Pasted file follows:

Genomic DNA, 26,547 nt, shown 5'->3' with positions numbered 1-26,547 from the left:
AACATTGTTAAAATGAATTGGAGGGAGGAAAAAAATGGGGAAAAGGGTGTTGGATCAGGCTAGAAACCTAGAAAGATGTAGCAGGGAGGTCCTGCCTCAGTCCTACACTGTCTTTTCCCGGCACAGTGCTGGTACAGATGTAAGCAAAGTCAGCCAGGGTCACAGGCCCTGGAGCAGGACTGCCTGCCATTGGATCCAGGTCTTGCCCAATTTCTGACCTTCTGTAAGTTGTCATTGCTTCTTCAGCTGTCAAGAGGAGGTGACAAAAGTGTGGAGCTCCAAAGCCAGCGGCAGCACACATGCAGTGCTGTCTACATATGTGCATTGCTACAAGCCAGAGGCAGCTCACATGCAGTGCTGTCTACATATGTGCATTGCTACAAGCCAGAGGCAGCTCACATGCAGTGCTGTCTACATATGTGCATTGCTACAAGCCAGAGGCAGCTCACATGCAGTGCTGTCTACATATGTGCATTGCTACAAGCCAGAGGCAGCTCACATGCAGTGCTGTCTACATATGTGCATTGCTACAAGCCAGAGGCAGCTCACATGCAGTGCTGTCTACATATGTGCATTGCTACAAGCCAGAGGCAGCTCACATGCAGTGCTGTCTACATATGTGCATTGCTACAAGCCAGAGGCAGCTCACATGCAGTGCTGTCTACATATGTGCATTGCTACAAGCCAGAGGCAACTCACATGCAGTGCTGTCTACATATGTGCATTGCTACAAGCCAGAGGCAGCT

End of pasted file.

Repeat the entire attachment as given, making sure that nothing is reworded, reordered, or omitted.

Genomic DNA, 26,547 nt, shown 5'->3' with positions numbered 1-26,547 from the left:
AACATTGTTAAAATGAATTGGAGGGAGGAAAAAAATGGGGAAAAGGGTGTTGGATCAGGCTAGAAACCTAGAAAGATGTAGCAGGGAGGTCCTGCCTCAGTCCTACACTGTCTTTTCCCGGCACAGTGCTGGTACAGATGTAAGCAAAGTCAGCCAGGGTCACAGGCCCTGGAGCAGGACTGCCTGCCATTGGATCCAGGTCTTGCCCAATTTCTGACCTTCTGTAAGTTGTCATTGCTTCTTCAGCTGTCAAGAGGAGGTGACAAAAGTGTGGAGCTCCAAAGCCAGCGGCAGCACACATGCAGTGCTGTCTACATATGTGCATTGCTACAAGCCAGAGGCAGCTCACATGCAGTGCTGTCTACATATGTGCATTGCTACAAGCCAGAGGCAGCTCACATGCAGTGCTGTCTACATATGTGCATTGCTACAAGCCAGAGGCAGCTCACATGCAGTGCTGTCTACATATGTGCATTGCTACAAGCCAGAGGCAGCTCACATGCAGTGCTGTCTACATATGTGCATTGCTACAAGCCAGAGGCAGCTCACATGCAGTGCTGTCTACATATGTGCATTGCTACAAGCCAGAGGCAGCTCACATGCAGTGCTGTCTACATATGTGCATTGCTACAAGCCAGAGGCAGCTCACATGCAGTGCTGTCTACATATGTGCATTGCTACAAGCCAGAGGCAACTCACATGCAGTGCTGTCTACATATGTGCATTGCTACAAGCCAGAGGCAGCT